Once in the car he said that he wanted me, so I invited him back to my apartment–mistake number 1. Even with this invite, I had no intention of sleeping with this man. I typically do not sleep with men after the first date and I was on my period. We get back to my apartment and start making out in the living room and he attempts to have sex with me. At this point I’m incredibly intoxicated, I barely remember this part of the night and really only remember what occurred after because it was traumatizing. He tried to have sex with me. I said no. I said “no” or “no, not tonight” close to ten times in a period of 15 minutes. He then finds out I’m on my period and says that that’s great because it means that I “can’t get pregnant.” Not only is this “you can’t get pregnant on your period” thing not true, but it also doesn’t matter. I said no and I continued to say no even after he made this argument. However, the argument of consensual vs. unconsensual continues because even as I am saying no we’re still kissing. I’m not performing any acts of foreplay, but we continue kissing.
Reminder, I am incredibly drunk, drunk enough that I can’t fight anyone off and am more or less falling asleep as we kiss. He then takes off my clothes, which I protest against, but can’t stop, and proceeds to have sex with me. Afterwards we fall asleep.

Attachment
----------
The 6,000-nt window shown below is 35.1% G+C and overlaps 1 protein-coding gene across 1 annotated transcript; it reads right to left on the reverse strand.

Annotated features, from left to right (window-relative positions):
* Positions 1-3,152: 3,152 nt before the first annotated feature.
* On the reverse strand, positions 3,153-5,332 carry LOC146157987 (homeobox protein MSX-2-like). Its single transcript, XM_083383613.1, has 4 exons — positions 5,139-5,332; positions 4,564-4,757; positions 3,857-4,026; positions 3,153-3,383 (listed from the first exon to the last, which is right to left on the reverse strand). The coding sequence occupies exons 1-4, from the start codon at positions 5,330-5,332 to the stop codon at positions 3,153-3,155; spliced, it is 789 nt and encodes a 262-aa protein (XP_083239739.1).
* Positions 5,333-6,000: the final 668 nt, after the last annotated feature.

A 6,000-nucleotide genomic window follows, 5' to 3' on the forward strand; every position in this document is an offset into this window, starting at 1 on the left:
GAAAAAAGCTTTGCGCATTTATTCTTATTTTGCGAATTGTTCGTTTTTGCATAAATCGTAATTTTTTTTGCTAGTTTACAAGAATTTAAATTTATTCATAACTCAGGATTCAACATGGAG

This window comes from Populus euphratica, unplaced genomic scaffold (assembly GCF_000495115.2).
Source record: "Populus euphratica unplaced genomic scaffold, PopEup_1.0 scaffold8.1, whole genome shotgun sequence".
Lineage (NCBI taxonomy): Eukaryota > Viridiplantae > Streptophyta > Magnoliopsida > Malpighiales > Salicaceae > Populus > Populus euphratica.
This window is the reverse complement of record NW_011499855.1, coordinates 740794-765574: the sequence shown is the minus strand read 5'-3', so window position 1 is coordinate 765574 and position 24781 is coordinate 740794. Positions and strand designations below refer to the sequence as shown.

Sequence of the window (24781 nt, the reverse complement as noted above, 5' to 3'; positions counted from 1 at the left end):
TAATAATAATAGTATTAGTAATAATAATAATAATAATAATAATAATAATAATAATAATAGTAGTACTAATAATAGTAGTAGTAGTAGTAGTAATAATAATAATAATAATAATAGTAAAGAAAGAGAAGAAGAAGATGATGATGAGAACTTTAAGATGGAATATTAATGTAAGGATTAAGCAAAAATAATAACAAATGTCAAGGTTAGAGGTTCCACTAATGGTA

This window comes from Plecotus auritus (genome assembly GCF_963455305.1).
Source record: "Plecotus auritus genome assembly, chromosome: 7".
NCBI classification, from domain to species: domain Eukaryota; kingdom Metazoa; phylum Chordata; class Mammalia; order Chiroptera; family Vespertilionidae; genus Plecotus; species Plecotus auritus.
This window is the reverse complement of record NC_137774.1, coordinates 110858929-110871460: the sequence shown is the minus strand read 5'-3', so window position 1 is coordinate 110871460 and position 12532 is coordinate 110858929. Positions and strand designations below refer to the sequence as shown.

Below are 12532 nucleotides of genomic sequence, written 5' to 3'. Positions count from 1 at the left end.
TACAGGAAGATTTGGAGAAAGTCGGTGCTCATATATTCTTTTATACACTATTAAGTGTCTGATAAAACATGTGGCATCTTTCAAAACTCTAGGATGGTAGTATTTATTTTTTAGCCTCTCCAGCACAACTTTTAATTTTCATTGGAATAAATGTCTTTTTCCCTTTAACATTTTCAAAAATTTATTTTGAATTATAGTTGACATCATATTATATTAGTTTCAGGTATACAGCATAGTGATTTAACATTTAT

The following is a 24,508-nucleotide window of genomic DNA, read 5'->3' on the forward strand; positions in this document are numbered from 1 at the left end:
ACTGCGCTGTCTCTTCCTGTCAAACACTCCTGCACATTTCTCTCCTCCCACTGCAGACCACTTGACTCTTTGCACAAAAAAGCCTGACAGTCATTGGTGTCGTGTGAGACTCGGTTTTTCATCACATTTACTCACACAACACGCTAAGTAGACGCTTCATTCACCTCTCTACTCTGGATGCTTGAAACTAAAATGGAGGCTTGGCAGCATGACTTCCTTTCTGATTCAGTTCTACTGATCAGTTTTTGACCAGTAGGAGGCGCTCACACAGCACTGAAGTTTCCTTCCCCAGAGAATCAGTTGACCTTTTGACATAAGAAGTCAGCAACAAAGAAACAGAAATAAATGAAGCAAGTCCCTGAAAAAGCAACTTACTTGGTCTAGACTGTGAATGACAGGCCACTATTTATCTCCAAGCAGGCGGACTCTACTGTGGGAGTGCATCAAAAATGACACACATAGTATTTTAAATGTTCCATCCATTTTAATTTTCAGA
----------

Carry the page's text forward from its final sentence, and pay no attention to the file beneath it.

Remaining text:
At this point people reading this are more than likely having mixed reactions. A majority of people are probably thinking this falls more on the “rape” side of the spectrum than the consensual side. I agree. When I tell this story to my friends I always say that the first time we had sex that night it wasn’t consensual. Exactly, the first time.
Now is when things get iffy, the rest of the night is what has put my emotions on a roller coaster. We had sex a total of three times. The first time was not consensual. I said no close to ten times and meant it. I was ignored. The second time I was so drunk I don’t remember, also more than likely falls on the rape side. The third time we had sex he was incredibly pushy about it. He asked me countless times “why not?” and “it already happened, come on.” So, I had sex with him. I was upset about the night and felt dirty, but he was right, why not? It had already happened. So, I went down on him and we had sex. This all happened before 6 am. He left at 7 a.m. and I immediately texted one of my best friends abroad saying “I hate myself” before I passed out. I woke up at noon and had no recollection of sending that text, that’s how drunk I still was even at 7 am the next morning.